Print Friendly, PDF & Email

Blackchurch is not the sort of place where folks are inclined to be up in each other’s business, and strange house guests at a neighbor’s pad are not likely to be noticed, let alone remarked upon. So on a day in early October, when two beat-up-looking crackers, a pregnant teenage whore, and a small, androgynous Japanese woman in a large-brimmed sombrero, sunglasses, and wrapped in a patchwork down comforter came to call on D’antre Philips with heads full of prophetic visions and tales of the apocalypse already in progress, nary an eye was blinked. When the end times do come to Blackchurch, it’ll be a day like any other day. And the next day will be too.

BLACKCHURCH FURNACE is a scathing satire of faith, family, and all that we hold dear, where the only thing you can believe in are the voices in your own head…and they are every bit as crazy as you are.

The Big Thrill recently caught up with author Nathan Singer to discuss his latest novel, BLACKCHURCH FURNACE:

What do you hope readers will take away from this book?

This is what I said about A Prayer for Dawn way back in 2004—“In a nutshell, I am attempting to deal with the notion of art and culture in our current, post-September 11th climate. What purpose does art serve, particularly in times of war? Surely we know that art can heal, but what about art that is not meant to heal? What responsibility does the artist have to his/her society? Is there a limit to what a society should tolerate from its artists, and what is that limit? These are some of the issues I am attempting to address in this book, all with a bent toward the satirical, the absurd, and at times, the surreal. Present day America feels very surreal to me, so that is certainly a presence in my work. The common thread throughout all of my work—my fiction, my music, my poetry, my spoken word performances—is the concept of ‘prison’. Physical prisons, economic prisons, social, spiritual, sexual, emotional, etc. For this reason I have placed some of my characters in A Prayer for Dawn in actual, state-operated prisons. But all of the characters are in prison in one form or another.” As BLACKCHURCH FURNACE is at least a “spiritual sequel” to A Prayer for Dawn (if not a strictly narrative one) a lot of this holds true for the new book as well. It is certainly a dark satire in the same vein, focusing less on “art” (such as it is) in society and more on “faith” (ditto) and community as constructs within the society. I hope readers will find BLACKCHURCH FURNACE engaging and thought-provoking enough to have heated, hours-long arguments about it at their local tavern. That’s my measure of success.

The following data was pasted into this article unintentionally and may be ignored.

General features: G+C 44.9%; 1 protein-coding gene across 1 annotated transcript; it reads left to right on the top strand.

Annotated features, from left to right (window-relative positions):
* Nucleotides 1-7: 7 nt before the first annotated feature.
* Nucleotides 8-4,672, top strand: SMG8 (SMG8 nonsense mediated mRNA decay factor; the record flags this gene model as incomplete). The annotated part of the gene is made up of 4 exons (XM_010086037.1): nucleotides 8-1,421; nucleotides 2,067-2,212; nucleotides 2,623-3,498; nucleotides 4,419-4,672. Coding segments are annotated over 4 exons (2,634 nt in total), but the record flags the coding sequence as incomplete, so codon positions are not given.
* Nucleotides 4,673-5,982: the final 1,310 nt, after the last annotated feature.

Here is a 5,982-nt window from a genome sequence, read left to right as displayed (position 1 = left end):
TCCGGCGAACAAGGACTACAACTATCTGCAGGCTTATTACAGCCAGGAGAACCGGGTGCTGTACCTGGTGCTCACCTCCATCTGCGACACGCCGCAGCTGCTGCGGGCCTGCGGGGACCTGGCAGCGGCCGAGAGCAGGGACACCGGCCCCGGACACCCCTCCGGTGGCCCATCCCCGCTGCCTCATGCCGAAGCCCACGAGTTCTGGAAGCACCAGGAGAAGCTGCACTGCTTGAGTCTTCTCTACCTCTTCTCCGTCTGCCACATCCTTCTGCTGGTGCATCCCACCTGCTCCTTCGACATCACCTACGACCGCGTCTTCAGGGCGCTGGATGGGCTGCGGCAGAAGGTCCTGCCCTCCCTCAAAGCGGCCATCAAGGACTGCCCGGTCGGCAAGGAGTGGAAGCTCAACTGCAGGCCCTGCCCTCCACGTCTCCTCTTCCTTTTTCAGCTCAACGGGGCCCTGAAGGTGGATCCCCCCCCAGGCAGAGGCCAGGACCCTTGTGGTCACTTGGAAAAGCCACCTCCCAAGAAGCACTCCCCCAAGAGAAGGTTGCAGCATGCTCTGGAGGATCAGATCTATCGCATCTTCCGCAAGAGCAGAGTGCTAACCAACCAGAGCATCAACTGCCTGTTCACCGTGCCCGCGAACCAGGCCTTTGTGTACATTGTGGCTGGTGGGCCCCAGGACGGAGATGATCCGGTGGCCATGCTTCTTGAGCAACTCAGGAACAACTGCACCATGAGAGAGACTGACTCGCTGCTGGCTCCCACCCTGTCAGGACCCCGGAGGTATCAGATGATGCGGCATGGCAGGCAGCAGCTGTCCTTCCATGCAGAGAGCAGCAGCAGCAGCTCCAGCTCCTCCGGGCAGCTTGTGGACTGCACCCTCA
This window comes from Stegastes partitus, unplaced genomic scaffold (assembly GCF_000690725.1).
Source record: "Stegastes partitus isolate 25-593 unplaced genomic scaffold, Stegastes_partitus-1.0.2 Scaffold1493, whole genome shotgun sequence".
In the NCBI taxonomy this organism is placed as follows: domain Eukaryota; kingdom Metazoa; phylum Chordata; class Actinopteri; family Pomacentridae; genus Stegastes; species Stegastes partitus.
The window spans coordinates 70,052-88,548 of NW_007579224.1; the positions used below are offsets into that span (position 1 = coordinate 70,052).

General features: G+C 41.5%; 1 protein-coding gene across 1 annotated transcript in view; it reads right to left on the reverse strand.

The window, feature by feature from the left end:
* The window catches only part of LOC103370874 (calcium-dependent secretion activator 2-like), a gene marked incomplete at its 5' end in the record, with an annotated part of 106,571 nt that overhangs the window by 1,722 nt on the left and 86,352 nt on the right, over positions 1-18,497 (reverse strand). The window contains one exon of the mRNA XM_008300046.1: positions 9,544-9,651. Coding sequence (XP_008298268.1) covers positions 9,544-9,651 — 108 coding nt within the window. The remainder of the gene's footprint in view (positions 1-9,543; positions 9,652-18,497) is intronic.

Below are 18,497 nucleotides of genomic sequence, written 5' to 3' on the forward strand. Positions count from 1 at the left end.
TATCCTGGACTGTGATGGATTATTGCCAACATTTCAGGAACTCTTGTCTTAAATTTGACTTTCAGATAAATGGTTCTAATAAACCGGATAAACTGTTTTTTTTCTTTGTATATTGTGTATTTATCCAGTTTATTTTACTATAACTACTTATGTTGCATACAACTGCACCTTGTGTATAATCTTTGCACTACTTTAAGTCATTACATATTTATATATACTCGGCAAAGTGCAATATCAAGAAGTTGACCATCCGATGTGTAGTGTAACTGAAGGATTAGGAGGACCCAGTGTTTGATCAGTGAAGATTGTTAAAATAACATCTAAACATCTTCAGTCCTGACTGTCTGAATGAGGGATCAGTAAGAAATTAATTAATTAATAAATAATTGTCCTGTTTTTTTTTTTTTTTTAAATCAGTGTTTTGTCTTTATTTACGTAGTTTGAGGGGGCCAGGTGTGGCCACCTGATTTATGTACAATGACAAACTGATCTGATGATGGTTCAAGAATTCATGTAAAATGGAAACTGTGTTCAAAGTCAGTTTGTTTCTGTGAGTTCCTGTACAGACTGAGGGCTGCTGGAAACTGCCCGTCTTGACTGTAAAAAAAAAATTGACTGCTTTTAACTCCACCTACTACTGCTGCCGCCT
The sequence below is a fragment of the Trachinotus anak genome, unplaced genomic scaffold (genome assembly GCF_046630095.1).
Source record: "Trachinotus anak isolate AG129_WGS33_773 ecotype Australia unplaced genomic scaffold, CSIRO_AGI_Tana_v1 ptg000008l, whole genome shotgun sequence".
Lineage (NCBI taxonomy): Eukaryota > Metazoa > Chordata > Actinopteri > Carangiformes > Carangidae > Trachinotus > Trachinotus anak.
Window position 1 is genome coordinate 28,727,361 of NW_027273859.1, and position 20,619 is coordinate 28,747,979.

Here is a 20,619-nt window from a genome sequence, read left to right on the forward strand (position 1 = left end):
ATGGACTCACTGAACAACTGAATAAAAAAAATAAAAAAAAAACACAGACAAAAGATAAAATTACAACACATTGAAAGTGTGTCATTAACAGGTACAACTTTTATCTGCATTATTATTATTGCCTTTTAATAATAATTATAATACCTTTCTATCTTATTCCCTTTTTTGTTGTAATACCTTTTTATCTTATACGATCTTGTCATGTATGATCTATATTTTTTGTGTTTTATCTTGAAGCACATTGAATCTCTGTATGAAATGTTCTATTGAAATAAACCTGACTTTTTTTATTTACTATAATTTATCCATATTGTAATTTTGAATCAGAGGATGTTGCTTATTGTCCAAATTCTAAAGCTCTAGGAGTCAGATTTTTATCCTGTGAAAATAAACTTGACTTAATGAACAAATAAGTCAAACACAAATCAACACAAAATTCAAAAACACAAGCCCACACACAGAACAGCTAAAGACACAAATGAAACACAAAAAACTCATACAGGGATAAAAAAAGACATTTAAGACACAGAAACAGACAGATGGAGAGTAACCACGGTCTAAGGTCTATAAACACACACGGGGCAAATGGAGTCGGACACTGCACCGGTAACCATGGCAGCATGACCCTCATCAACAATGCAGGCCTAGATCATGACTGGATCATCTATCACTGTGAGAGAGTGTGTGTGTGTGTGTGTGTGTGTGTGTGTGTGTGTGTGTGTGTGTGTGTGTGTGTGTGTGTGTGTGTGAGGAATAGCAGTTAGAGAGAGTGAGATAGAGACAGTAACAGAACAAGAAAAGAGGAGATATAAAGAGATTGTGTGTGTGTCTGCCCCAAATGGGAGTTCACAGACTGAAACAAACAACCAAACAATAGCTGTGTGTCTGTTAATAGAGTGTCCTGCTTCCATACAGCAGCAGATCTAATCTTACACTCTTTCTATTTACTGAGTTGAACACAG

How does this book make a contribution to the genre?

As with all of my other books, I hope BLACKCHURCH FURNACE pushes the boundaries of what readers expect from the very concept of “genre.”

Was there anything new you discovered, or that surprised you, as you wrote this book?

I wrote much of A Prayer for Dawn in front of live audiences during solo spoken word performances. Continuing and expanding on that technique for BLACKCHURCH FURNACE (which is a more complex work overall) I worked out a lot of this material both in live solo performance, but even more importantly, with live ensembles. I was surprised that it worked as well as it did.

What authors or books have influenced your career as a writer, and why?

The two writers that I most admire are William Burroughs and Kurt Vonnegut. The aspect of both of their writing that most appeals to me is their appreciation for relativity. The idea at work here is that nothing is intrinsically “good or evil,” “sacred or profane,” “moral or immoral,” except that with which we have collectively (and perhaps arbitrarily) decided is such. “Nothing matters” and “everything matters” are essentially the same argument. And to further that idea: imagination has no morality. An artist may very well be an extremely scrupulous and ethical individual, but his or her imagination, if said artist is anything of an artist at all, has no morals. A moral imagination is a stifled imagination.


Nathan Singer is a novelist, playwright, composer, and experimental performing artist. He is also the lead vocalist and guitarist for award-winning “ultra-blues” band The Whiskey Shambles. His published novels are the controversial and critically-acclaimed A Prayer for Dawn, Chasing the Wolf, In the Light of You, The Song in the Squall, and Transorbital. He currently lives in Cincinnati, Ohio, where he is working on a multitude of new projects.

To learn more about Nathan, please visit his website.